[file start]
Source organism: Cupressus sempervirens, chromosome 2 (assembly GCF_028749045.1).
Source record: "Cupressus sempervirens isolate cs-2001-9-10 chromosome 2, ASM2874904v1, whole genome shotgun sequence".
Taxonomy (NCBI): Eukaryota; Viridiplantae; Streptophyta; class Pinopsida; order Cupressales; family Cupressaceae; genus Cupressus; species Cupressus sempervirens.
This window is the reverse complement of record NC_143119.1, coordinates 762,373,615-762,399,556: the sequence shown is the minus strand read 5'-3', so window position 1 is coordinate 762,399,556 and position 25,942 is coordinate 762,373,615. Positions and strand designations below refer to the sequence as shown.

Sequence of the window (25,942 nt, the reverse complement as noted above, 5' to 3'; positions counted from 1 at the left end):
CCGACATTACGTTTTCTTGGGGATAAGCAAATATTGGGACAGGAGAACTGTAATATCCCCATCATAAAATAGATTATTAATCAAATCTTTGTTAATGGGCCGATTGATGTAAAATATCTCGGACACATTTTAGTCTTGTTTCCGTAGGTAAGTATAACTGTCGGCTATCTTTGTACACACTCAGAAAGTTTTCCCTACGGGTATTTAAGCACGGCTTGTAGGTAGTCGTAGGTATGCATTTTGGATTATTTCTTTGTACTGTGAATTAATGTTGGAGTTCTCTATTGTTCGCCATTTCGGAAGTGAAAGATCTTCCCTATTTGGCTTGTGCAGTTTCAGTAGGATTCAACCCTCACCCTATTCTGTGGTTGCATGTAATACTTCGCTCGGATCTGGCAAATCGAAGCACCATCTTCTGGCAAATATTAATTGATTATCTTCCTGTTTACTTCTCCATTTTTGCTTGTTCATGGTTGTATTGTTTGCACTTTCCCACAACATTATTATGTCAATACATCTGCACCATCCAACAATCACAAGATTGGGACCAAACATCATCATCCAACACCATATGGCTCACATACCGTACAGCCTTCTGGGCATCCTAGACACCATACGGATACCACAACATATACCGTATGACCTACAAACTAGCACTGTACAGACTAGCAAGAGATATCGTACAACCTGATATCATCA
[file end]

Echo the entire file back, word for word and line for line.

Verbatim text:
Source organism: Cupressus sempervirens, chromosome 2 (assembly GCF_028749045.1).
Source record: "Cupressus sempervirens isolate cs-2001-9-10 chromosome 2, ASM2874904v1, whole genome shotgun sequence".
Taxonomy (NCBI): Eukaryota; Viridiplantae; Streptophyta; class Pinopsida; order Cupressales; family Cupressaceae; genus Cupressus; species Cupressus sempervirens.
This window is the reverse complement of record NC_143119.1, coordinates 762,373,615-762,399,556: the sequence shown is the minus strand read 5'-3', so window position 1 is coordinate 762,399,556 and position 25,942 is coordinate 762,373,615. Positions and strand designations below refer to the sequence as shown.

Sequence of the window (25,942 nt, the reverse complement as noted above, 5' to 3'; positions counted from 1 at the left end):
CCGACATTACGTTTTCTTGGGGATAAGCAAATATTGGGACAGGAGAACTGTAATATCCCCATCATAAAATAGATTATTAATCAAATCTTTGTTAATGGGCCGATTGATGTAAAATATCTCGGACACATTTTAGTCTTGTTTCCGTAGGTAAGTATAACTGTCGGCTATCTTTGTACACACTCAGAAAGTTTTCCCTACGGGTATTTAAGCACGGCTTGTAGGTAGTCGTAGGTATGCATTTTGGATTATTTCTTTGTACTGTGAATTAATGTTGGAGTTCTCTATTGTTCGCCATTTCGGAAGTGAAAGATCTTCCCTATTTGGCTTGTGCAGTTTCAGTAGGATTCAACCCTCACCCTATTCTGTGGTTGCATGTAATACTTCGCTCGGATCTGGCAAATCGAAGCACCATCTTCTGGCAAATATTAATTGATTATCTTCCTGTTTACTTCTCCATTTTTGCTTGTTCATGGTTGTATTGTTTGCACTTTCCCACAACATTATTATGTCAATACATCTGCACCATCCAACAATCACAAGATTGGGACCAAACATCATCATCCAACACCATATGGCTCACATACCGTACAGCCTTCTGGGCATCCTAGACACCATACGGATACCACAACATATACCGTATGACCTACAAACTAGCACTGTACAGACTAGCAAGAGATATCGTACAACCTGATATCATCA